Positive Phase III results were reported today for compounds designed to fight multiple myeloma and asthma.
Novartis said its investigational compound LBH589 (panobinostat) in combination with bortezomib and dexamethasone met the primary endpoint of significantly extending progression-free survival (PFS) in patients with relapsed or relapsed and refractory multiple myeloma compared to bortezomib and dexamethasone alone. LBH589 is a pan-deacetylase (pan-DAC) inhibitor that works by blocking a key cancer cell enzyme that ultimately results in cellular stress and death of these cells.
“Given its mechanism of action, LBH589 has the potential to be an important treatment option for multiple myeloma,” said Alessandro Riva, global head of oncology development and medical affairs at Novartis.
The company cited PANORAMA-1 (PANobinostat ORAl in Multiple MyelomA), a trial designed to evaluate LBH589 in patients with relapsed or relapsed and refractory multiple myeloma. Novartis said PANORAMA-1 results showed LBH589 delivering “significant” clinical benefit, supporting the company’s quest to market the drug as the first in its class of anticancer agents available to patients with multiple myeloma.
Details were not immediately released. Full results from PANORAMA-1, according to Novartis, continue to be evaluated and will be presented at an upcoming medical congress and discussed with regulatory authorities.
Earlier data showed that oral LBH589, when combined with bortezomib and dexamethasone, recaptures responses in heavily pretreated and bortezomib-refractory multiple myeloma patients, thereby providing these patients with a potential new option after failing prior standard treatments.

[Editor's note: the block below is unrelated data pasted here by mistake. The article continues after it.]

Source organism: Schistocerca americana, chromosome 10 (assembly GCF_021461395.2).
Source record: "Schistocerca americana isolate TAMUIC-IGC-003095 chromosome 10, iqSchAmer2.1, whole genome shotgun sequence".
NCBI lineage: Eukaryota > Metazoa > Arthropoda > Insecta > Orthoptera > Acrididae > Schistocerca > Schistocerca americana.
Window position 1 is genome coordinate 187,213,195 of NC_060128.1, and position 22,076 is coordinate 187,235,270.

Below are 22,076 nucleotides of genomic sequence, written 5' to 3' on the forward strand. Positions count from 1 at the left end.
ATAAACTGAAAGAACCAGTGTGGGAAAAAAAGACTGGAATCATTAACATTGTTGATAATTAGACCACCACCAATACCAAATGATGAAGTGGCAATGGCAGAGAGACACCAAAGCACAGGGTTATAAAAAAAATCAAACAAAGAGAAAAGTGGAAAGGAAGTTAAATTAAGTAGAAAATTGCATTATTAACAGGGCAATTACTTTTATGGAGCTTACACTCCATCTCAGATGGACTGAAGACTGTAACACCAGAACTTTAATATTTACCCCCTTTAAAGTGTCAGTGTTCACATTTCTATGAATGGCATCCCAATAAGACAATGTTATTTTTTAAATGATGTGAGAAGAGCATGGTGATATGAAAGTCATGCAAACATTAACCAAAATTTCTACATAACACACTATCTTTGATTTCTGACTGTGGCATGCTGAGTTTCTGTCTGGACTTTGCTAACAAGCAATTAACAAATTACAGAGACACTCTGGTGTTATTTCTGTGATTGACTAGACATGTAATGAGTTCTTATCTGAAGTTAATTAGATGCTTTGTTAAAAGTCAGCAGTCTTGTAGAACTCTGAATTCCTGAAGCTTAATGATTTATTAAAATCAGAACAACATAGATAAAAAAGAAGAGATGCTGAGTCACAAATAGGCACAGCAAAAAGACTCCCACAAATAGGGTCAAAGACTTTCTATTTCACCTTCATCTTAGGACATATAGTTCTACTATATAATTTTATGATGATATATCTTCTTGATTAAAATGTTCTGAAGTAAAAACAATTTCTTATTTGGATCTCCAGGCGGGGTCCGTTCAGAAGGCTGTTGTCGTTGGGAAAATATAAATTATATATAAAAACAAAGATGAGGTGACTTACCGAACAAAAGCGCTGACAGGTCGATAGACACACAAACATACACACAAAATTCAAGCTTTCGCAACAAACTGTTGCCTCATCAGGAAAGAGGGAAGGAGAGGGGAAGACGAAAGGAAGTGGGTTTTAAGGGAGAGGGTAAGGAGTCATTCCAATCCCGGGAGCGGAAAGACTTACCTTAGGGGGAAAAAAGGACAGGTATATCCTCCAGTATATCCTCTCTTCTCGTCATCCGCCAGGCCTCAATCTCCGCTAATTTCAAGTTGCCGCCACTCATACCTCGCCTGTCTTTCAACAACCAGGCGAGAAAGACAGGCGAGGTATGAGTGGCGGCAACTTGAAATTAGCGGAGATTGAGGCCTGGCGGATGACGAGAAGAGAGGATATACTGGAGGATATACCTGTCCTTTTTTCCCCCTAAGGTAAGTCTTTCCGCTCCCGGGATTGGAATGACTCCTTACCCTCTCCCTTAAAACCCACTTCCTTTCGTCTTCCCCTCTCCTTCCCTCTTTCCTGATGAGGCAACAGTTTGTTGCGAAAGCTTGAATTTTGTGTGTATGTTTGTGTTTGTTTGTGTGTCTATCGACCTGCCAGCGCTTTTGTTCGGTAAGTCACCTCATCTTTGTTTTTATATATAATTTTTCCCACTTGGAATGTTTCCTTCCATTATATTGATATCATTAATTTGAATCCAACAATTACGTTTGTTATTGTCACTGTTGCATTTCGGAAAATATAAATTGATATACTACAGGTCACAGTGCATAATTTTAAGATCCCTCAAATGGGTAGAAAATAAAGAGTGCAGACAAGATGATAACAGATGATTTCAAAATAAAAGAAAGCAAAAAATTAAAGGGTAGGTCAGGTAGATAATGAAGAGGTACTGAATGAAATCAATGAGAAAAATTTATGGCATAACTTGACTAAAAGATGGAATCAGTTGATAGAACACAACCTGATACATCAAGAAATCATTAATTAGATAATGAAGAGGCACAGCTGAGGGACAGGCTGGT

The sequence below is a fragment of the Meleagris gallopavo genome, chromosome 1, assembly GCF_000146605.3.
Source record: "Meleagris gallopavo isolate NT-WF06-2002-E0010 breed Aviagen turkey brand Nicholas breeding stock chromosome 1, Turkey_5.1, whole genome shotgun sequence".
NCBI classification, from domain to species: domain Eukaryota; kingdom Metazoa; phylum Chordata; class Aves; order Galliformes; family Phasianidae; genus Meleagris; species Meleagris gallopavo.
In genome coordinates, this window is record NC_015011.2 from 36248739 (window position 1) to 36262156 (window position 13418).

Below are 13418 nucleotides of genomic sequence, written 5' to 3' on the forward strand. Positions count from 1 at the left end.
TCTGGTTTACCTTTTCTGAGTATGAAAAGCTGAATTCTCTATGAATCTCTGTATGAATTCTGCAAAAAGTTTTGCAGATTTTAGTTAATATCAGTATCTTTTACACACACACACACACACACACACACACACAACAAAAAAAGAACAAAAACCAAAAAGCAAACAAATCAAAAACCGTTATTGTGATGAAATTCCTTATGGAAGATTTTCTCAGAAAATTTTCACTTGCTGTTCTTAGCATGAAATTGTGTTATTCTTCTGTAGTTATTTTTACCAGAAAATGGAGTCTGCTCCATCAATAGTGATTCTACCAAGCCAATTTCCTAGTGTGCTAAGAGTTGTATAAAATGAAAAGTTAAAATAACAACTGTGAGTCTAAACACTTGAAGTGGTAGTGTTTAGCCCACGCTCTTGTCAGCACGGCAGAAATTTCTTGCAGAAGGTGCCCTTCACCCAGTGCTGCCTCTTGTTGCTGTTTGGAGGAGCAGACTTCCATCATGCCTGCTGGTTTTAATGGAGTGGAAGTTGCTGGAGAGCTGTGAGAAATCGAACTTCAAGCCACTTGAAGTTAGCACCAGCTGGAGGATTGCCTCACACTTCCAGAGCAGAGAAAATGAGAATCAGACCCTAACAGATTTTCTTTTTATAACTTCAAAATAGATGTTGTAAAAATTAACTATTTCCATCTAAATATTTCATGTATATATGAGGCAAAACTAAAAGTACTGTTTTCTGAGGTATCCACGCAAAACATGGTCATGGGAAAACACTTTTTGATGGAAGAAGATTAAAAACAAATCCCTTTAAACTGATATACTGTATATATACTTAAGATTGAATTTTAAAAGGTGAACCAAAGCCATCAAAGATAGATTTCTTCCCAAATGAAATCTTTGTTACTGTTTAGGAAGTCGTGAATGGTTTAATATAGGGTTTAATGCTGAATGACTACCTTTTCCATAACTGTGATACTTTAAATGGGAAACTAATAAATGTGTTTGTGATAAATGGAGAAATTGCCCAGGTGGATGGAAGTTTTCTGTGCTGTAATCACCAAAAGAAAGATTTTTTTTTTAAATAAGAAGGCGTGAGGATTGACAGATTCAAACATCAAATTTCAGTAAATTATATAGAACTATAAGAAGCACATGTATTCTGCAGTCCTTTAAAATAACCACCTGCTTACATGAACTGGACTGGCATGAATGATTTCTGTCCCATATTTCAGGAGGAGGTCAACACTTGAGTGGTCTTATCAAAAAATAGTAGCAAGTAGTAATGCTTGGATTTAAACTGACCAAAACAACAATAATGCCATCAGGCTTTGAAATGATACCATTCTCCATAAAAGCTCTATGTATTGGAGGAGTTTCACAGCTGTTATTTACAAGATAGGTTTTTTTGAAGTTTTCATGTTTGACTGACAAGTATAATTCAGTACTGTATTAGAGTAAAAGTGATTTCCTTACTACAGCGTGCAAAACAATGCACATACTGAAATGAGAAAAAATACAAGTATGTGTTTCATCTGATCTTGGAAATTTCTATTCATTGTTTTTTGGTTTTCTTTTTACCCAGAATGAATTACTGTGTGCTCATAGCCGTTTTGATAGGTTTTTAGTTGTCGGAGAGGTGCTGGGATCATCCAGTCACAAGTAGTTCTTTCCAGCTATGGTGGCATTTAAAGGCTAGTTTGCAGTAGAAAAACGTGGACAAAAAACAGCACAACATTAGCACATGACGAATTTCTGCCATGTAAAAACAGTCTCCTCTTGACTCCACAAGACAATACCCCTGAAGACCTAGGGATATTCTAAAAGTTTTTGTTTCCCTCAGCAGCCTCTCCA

Benefits and risks of LBH589 are also being explored in additional hematologic malignancies through ongoing clinical trials, the company said.
Separately, GlaxoSmithKline (GSK) and Theravance said the combination of ICS fluticasone furoate (FF) and the long-acting beta2 agonist vilanterol (VI) met its primary endpoint in a Phase III efficacy and safety study to support a new asthma indication for the chronic obstructive pulmonary disease (COPD) compound.
The companies said the combined 100/25 mcg dosage of FF/VI met its primary endpoint of statistically significant improvement in lung function compared with 100 mcg of FF alone. Lung function was defined for the study as 0–24-hour weighted mean forced expiratory volume in one second.
The 12-week study evaluated 990 patients with moderate to severe persistent asthma. Patients were randomized to one of three treatments taken once-daily in the evening—two dosages of FF/VI inhalation powder, 100/25 mcg and 200/25 mcg, and 100 mcg FF inhalation powder alone. The primary comparison was FF/VI 100/25 mcg versus FF 100mcg. The primary endpoint was weighted mean serial FEV1 at the end of the 12-week treatment period.
“We are pleased to see the results delivered by FF/VI in the treatment of asthma,” Dave Allen, head of GSK’s respiratory therapy area unit, R&D, said in a statement. “We have undertaken a large and comprehensive clinical program providing data on the efficacy and safety profile for FF/VI in asthma. With these additional data, we will consider our next steps in relation to an asthma filing in the United States.”
The most common reported side-effects included headache, nasopharyngitis, upper respiratory tract infection, and influenza. Incidences of any on-treatment serious adverse events were similar across all treatment arms.
FF/VI—administered via a dry powder inhaler (DPI) called Ellipta®—is approved in the United States under the brand name Breo® Ellipta as an inhaled long-term, once-daily for maintenance treatment of airflow obstruction in patients with COPD, as well as chronic bronchitis and/or emphysema, as well as for reducing COPD exacerbations in patients with a history of exacerbations.